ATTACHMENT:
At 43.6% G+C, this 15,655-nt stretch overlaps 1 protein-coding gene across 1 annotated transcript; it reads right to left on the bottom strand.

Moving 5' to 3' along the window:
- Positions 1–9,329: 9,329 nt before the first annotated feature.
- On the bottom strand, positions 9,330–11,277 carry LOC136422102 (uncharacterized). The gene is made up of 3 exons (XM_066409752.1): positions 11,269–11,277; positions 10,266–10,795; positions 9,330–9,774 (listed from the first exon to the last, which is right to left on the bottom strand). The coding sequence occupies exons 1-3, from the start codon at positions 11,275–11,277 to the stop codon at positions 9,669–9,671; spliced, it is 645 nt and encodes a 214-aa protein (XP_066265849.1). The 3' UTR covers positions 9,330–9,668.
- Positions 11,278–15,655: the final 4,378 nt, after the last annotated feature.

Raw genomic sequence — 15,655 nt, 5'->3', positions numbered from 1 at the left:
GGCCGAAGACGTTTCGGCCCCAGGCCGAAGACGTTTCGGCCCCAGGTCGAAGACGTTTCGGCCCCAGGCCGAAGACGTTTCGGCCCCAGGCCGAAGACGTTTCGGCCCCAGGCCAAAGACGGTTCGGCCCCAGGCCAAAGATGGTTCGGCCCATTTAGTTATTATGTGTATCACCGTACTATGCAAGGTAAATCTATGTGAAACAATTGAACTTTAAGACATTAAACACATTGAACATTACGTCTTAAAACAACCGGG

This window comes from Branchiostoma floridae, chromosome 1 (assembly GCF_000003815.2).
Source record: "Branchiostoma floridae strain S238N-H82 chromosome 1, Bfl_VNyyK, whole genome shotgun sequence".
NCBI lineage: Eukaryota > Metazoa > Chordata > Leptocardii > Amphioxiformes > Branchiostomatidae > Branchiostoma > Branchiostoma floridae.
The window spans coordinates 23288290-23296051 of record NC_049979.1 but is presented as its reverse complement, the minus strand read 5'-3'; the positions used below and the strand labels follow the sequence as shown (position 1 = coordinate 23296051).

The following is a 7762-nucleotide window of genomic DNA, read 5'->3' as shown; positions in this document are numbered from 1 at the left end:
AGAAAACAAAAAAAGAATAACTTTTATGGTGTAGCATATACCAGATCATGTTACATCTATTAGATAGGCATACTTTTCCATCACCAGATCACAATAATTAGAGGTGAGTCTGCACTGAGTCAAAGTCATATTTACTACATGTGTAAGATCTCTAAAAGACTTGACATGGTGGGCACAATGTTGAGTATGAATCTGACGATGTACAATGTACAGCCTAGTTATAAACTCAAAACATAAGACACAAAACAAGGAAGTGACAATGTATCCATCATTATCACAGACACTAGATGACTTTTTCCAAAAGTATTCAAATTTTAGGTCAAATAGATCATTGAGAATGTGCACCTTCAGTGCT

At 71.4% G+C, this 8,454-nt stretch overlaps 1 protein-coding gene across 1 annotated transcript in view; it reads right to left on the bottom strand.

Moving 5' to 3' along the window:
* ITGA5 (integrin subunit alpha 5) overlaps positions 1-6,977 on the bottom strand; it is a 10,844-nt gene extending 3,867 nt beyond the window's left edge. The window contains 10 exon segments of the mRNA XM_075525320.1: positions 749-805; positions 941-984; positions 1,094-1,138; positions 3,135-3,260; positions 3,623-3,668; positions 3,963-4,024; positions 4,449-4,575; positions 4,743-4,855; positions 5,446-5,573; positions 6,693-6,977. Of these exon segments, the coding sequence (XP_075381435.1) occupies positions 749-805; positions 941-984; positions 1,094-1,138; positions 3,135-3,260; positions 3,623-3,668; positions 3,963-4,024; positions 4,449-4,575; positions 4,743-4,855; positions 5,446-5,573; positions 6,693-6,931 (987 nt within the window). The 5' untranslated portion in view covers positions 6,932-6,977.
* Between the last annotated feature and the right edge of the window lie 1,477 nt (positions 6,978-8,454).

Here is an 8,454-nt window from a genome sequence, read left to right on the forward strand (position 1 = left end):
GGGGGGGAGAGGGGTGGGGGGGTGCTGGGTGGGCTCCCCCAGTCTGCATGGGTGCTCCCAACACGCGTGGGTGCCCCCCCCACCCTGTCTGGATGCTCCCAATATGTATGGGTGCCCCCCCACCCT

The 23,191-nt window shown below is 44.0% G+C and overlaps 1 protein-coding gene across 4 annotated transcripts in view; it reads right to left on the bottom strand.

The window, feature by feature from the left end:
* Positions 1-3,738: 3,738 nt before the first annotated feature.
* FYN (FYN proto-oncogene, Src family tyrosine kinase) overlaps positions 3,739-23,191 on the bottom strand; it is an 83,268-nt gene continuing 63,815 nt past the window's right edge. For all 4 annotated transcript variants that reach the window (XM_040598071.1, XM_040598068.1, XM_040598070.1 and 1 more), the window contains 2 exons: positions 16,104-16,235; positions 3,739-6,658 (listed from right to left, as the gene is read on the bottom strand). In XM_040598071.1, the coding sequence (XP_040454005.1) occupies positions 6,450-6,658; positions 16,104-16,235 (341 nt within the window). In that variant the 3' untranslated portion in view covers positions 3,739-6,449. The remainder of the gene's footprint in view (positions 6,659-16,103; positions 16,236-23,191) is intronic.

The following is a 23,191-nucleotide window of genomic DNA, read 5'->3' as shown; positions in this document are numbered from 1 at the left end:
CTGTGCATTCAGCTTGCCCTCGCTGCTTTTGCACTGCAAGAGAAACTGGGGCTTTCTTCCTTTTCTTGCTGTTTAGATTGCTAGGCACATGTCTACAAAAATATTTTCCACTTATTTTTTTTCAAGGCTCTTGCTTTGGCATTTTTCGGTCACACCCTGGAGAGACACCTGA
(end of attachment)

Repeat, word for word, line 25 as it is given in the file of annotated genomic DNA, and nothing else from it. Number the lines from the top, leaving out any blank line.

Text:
CTGTGCATTCAGCTTGCCCTCGCTGCTTTTGCACTGCAAGAGAAACTGGGGCTTTCTTCCTTTTCTTGCTGTTTAGATTGCTAGGCACATGTCTACAAAAATATTTTCCACTTATTTTTTTTCAAGGCTCTTGCTTTGGCATTTTTCGGTCACACCCTGGAGAGACACCTGA